One day Prince explained to Parke: “You have to miss your child.” Indeed. That’s why he ceased and today works with different customers, including HBO, DC/Vertigo Comics along with Sheila E.

Said Parke: “If you’re working for Prince, you’re all”

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Czech-Born Architect And Photographer Jan Vranovsky Captures Fascinating Minimalist Images Of Japanese Urban Spaces

Czech-Born Architect And Photographer Jan Vranovsky Captures Fascinating Minimalist Images Of Western Urban Spaces

Jan Vranovsky is a Czech-born architect, designer and photographer currently living in Tokyo. His series Parallel World is a visual listing of modern Japanese urban spaces. Interested in how architecture defines the surface of the city, his photos focus on miniature backstreets and alleys, instead of structure with conceptual and aesthetic ambitions.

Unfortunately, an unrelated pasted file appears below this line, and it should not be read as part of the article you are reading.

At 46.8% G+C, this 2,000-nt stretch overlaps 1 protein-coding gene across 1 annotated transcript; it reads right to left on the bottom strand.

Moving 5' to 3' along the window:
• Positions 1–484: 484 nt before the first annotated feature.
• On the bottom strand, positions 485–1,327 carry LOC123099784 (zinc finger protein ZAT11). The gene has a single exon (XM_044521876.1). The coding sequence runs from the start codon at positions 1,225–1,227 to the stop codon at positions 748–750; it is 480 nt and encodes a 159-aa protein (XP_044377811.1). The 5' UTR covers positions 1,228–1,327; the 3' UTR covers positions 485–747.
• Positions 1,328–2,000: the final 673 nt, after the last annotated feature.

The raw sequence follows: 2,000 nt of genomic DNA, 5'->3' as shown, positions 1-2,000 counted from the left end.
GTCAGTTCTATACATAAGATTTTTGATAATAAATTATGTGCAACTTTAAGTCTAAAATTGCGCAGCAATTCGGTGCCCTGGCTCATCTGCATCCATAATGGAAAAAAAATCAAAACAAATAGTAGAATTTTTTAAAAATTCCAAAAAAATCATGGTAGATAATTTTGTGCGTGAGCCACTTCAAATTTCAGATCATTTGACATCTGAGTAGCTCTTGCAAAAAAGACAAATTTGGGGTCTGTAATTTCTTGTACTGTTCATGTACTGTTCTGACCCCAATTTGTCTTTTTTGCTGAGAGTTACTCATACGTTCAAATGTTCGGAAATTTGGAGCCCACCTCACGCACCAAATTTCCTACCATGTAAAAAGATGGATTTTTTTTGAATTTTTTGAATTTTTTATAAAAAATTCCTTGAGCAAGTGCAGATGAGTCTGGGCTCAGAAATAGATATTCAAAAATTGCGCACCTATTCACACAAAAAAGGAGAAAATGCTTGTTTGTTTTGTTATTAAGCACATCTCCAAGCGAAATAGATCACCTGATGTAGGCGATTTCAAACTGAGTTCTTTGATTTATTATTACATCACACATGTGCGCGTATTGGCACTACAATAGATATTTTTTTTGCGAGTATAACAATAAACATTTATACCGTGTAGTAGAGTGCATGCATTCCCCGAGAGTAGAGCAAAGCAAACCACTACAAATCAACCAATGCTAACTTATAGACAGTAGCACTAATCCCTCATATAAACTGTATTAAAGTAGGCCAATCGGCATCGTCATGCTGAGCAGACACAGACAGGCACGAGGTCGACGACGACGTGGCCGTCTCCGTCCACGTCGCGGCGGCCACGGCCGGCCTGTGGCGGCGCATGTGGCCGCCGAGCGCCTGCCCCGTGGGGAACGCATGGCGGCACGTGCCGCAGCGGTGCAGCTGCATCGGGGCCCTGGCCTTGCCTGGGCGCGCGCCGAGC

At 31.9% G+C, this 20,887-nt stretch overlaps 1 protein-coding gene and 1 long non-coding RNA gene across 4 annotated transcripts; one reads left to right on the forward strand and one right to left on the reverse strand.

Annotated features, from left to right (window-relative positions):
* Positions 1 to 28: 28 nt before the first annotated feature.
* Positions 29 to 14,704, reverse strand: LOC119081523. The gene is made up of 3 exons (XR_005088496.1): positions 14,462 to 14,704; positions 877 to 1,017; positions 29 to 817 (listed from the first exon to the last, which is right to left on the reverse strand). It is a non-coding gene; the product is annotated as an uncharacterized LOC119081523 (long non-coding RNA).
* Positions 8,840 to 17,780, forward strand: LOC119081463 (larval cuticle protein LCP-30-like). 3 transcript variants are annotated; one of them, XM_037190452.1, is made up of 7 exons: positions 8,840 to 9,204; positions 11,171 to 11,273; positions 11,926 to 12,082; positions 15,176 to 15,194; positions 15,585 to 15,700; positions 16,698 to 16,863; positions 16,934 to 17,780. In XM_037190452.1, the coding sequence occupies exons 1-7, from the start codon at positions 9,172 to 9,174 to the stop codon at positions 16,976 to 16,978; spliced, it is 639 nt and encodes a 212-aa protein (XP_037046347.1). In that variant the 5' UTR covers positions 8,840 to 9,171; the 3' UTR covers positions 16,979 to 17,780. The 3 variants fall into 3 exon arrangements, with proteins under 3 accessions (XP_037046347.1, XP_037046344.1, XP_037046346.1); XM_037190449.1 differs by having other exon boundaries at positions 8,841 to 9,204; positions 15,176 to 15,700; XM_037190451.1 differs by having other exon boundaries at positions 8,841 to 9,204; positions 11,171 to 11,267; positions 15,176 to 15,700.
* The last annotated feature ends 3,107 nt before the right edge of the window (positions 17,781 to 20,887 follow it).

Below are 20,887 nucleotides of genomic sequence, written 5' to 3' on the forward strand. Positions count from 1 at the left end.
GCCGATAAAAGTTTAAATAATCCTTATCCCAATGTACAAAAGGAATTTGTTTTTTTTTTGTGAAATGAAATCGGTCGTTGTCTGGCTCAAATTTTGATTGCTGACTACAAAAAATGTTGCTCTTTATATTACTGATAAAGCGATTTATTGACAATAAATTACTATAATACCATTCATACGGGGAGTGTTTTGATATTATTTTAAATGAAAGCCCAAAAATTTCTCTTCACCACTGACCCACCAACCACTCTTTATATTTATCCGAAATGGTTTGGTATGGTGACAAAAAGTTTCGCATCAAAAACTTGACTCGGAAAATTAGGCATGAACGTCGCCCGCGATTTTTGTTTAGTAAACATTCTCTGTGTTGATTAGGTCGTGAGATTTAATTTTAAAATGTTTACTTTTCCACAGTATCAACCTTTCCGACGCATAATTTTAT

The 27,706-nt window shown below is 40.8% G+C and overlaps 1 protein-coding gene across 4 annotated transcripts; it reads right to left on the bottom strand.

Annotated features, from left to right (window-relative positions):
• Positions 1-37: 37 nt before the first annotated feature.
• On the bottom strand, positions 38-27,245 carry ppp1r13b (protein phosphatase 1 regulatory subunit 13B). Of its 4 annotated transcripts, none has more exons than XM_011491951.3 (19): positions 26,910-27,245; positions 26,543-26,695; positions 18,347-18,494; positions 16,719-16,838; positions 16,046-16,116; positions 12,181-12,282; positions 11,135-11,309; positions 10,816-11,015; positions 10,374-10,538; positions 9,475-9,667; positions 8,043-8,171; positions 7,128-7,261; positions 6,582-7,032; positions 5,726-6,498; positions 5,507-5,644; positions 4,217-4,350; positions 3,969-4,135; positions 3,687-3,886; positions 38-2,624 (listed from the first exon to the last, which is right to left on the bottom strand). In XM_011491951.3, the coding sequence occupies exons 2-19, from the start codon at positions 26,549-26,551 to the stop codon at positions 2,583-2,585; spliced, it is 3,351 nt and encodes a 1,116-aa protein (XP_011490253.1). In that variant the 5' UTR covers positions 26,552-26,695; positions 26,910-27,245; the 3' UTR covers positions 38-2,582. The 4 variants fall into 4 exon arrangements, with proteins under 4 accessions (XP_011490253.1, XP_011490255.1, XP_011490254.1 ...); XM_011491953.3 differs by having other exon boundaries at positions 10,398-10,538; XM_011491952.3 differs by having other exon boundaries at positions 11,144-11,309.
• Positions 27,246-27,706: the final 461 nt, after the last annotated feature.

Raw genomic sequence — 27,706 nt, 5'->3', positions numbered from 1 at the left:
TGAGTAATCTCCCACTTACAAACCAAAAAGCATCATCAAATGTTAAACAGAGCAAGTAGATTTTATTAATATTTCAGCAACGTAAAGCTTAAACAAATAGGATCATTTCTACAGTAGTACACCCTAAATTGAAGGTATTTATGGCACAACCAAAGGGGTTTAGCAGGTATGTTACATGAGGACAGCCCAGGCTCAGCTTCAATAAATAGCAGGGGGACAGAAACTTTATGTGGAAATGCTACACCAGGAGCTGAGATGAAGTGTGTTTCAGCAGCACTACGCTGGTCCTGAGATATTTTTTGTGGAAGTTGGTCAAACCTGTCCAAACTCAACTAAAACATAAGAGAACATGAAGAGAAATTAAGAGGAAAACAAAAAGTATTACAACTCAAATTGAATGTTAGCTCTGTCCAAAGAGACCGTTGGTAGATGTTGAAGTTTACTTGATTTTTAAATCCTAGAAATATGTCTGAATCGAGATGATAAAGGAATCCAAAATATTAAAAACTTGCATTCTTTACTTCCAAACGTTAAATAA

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Get Best View In Hong Kong Rooftop Bars

Foot traffic in Hong Kong can test the patience of even the most seasoned of traveler and at some points, the city can resemble an overturned anthill. This is a city where everybody is hustling, everyone is trying to make that next buck and capitalism and entrepreneurship are definitely on steroids.

Sometimes when the weekend comes around or that weekday has simply been to filled with frenetic street-level activity it may be time to escape ground level and head for the sky in order to relax at one of the fantastic rooftop bars that can be found in Hong Kong.

So which of the many rooftop bars are an absolute must for those who want exceptional service, great cocktails and some of the most magnificent views of the entire region?